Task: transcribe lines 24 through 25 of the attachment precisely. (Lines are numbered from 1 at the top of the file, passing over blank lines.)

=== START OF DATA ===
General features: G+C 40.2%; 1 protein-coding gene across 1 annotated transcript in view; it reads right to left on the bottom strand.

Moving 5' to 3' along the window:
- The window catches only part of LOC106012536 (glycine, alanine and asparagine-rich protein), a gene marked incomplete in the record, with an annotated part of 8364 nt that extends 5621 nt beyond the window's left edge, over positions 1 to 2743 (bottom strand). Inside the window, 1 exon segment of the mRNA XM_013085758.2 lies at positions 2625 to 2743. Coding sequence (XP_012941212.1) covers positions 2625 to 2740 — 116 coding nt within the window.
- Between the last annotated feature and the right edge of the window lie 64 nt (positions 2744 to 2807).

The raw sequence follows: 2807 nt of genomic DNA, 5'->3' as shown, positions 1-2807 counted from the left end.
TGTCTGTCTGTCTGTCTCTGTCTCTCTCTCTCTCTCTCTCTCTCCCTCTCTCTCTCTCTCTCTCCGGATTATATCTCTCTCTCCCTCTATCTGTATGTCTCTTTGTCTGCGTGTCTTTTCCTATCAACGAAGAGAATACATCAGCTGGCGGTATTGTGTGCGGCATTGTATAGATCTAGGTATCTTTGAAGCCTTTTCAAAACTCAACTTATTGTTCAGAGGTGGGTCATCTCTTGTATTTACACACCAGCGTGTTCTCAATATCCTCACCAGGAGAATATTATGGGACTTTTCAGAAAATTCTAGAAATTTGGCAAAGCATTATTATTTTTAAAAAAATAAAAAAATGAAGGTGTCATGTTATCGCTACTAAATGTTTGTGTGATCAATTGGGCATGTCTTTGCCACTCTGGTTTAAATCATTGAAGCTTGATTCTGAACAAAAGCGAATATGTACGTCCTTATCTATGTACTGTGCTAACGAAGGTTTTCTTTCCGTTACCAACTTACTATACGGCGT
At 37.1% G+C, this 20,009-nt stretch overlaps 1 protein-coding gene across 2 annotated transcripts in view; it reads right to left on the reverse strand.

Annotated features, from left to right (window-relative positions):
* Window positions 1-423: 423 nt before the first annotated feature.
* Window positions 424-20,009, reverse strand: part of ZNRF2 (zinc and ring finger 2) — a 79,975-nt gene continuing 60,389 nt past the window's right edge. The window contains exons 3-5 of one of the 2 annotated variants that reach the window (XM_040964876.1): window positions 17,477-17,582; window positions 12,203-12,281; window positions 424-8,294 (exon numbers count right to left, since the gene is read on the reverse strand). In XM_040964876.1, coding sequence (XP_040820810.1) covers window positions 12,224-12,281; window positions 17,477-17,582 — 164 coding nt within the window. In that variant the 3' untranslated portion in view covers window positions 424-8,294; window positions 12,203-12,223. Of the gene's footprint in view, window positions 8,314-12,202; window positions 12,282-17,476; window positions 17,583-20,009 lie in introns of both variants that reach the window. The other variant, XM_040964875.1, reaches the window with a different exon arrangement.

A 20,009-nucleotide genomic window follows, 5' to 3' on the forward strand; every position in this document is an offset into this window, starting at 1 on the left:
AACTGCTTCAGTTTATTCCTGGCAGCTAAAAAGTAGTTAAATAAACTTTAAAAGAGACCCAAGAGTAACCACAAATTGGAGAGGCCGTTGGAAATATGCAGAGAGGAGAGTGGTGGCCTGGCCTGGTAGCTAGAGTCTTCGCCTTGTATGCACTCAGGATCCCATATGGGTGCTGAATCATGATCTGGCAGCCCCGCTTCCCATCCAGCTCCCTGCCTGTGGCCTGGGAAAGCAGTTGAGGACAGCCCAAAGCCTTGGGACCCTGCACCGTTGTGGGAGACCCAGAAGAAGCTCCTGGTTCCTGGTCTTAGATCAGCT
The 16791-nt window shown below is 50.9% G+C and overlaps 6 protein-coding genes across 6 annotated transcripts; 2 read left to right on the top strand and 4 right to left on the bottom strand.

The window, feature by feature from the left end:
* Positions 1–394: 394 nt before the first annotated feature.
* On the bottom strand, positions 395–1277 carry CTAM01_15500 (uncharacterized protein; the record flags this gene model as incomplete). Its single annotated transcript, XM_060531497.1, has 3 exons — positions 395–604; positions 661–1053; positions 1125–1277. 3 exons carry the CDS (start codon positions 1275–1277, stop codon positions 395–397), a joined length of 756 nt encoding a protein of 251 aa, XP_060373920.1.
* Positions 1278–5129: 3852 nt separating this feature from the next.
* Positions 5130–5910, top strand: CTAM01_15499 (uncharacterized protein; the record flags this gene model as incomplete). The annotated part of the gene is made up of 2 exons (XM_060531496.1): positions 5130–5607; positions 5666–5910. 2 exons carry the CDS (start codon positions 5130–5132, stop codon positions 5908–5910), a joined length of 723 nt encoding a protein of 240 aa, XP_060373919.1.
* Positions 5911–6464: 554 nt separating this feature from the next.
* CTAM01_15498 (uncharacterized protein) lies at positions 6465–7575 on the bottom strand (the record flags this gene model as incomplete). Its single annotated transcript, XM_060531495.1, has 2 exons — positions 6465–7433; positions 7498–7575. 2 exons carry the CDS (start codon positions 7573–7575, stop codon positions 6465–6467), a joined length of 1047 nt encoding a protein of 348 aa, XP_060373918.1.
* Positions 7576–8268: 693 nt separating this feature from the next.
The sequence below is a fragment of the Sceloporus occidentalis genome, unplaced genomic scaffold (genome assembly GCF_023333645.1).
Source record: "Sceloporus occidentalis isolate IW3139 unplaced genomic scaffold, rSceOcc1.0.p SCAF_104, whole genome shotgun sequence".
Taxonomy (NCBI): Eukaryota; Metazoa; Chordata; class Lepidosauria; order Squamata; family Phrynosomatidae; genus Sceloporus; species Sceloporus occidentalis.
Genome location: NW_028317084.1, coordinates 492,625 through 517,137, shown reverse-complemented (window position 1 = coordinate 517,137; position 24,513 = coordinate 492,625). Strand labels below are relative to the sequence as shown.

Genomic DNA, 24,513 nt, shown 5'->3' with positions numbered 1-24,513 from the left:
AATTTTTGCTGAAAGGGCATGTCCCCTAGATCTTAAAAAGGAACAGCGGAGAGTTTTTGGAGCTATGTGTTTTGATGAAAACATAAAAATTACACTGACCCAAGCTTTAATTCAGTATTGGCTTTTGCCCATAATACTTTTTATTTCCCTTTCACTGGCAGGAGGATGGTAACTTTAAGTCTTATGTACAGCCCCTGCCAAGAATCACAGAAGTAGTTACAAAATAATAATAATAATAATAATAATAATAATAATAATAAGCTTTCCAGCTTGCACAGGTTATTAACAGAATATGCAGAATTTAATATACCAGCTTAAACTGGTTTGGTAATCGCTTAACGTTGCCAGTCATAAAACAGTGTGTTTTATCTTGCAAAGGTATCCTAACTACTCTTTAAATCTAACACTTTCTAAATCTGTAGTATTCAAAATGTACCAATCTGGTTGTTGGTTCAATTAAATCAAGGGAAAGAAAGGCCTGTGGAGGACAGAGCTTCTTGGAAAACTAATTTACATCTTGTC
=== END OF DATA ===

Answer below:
Taxonomy (NCBI): Eukaryota; Metazoa; Chordata; class Lepidosauria; order Squamata; family Phrynosomatidae; genus Sceloporus; species Sceloporus occidentalis.
Genome location: NW_028317084.1, coordinates 492,625 through 517,137, shown reverse-complemented (window position 1 = coordinate 517,137; position 24,513 = coordinate 492,625). Strand labels below are relative to the sequence as shown.